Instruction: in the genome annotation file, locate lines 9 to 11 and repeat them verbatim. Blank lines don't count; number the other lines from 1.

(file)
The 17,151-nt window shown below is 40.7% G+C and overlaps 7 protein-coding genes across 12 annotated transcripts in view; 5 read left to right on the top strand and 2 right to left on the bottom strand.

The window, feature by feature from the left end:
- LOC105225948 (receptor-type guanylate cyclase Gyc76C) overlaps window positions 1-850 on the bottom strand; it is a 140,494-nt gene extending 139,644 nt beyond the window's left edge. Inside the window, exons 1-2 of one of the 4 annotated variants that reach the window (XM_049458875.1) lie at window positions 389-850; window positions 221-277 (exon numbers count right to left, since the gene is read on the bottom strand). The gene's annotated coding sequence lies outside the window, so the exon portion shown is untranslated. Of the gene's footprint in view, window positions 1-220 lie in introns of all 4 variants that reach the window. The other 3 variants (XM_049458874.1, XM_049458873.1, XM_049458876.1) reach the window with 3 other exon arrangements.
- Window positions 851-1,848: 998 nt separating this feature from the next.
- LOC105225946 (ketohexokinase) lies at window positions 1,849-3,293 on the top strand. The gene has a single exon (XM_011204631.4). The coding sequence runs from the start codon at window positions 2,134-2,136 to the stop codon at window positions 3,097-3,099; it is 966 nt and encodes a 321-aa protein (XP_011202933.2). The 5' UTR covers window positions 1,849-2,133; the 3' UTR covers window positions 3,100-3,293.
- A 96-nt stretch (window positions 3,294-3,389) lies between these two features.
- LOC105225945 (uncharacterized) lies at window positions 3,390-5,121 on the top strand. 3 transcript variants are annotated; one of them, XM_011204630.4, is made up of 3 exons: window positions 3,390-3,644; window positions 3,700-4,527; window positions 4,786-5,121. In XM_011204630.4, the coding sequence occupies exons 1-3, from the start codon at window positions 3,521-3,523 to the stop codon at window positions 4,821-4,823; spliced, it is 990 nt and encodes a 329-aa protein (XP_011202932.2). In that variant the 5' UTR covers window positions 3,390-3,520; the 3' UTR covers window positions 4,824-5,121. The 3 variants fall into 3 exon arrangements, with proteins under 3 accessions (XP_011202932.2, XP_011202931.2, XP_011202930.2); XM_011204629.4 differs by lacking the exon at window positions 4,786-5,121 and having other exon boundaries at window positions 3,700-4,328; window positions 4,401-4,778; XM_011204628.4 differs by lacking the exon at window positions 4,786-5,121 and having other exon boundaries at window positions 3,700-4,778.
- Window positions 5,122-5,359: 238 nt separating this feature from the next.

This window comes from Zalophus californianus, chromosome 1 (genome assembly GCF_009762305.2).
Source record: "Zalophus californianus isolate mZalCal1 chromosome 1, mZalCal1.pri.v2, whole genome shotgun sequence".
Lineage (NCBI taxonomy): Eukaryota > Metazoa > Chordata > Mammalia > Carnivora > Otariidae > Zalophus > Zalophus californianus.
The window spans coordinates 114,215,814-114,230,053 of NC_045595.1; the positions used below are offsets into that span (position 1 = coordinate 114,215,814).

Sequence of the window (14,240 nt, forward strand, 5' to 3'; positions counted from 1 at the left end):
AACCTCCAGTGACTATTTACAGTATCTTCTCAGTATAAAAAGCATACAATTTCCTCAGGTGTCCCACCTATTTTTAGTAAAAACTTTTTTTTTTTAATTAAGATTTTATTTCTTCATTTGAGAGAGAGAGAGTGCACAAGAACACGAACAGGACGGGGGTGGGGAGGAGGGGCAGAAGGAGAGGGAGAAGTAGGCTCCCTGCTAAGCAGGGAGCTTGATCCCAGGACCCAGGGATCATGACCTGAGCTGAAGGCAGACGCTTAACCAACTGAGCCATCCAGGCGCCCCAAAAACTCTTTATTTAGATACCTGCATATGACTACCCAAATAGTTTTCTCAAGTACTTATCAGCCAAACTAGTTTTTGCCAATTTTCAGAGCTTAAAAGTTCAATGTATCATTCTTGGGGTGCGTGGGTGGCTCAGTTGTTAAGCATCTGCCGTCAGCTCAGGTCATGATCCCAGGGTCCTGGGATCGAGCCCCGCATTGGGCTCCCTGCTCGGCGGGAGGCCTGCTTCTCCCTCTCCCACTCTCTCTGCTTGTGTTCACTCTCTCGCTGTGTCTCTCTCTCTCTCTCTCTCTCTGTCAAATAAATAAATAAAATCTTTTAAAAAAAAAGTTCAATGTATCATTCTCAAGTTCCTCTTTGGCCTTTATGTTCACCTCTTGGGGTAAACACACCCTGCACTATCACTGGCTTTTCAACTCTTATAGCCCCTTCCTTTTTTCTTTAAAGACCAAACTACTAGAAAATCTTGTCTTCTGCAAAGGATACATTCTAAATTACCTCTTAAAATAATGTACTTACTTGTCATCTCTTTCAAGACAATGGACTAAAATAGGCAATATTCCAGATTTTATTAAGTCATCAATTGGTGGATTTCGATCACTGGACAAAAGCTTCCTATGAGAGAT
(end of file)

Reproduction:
This window comes from Zalophus californianus, chromosome 1 (genome assembly GCF_009762305.2).
Source record: "Zalophus californianus isolate mZalCal1 chromosome 1, mZalCal1.pri.v2, whole genome shotgun sequence".
Lineage (NCBI taxonomy): Eukaryota > Metazoa > Chordata > Mammalia > Carnivora > Otariidae > Zalophus > Zalophus californianus.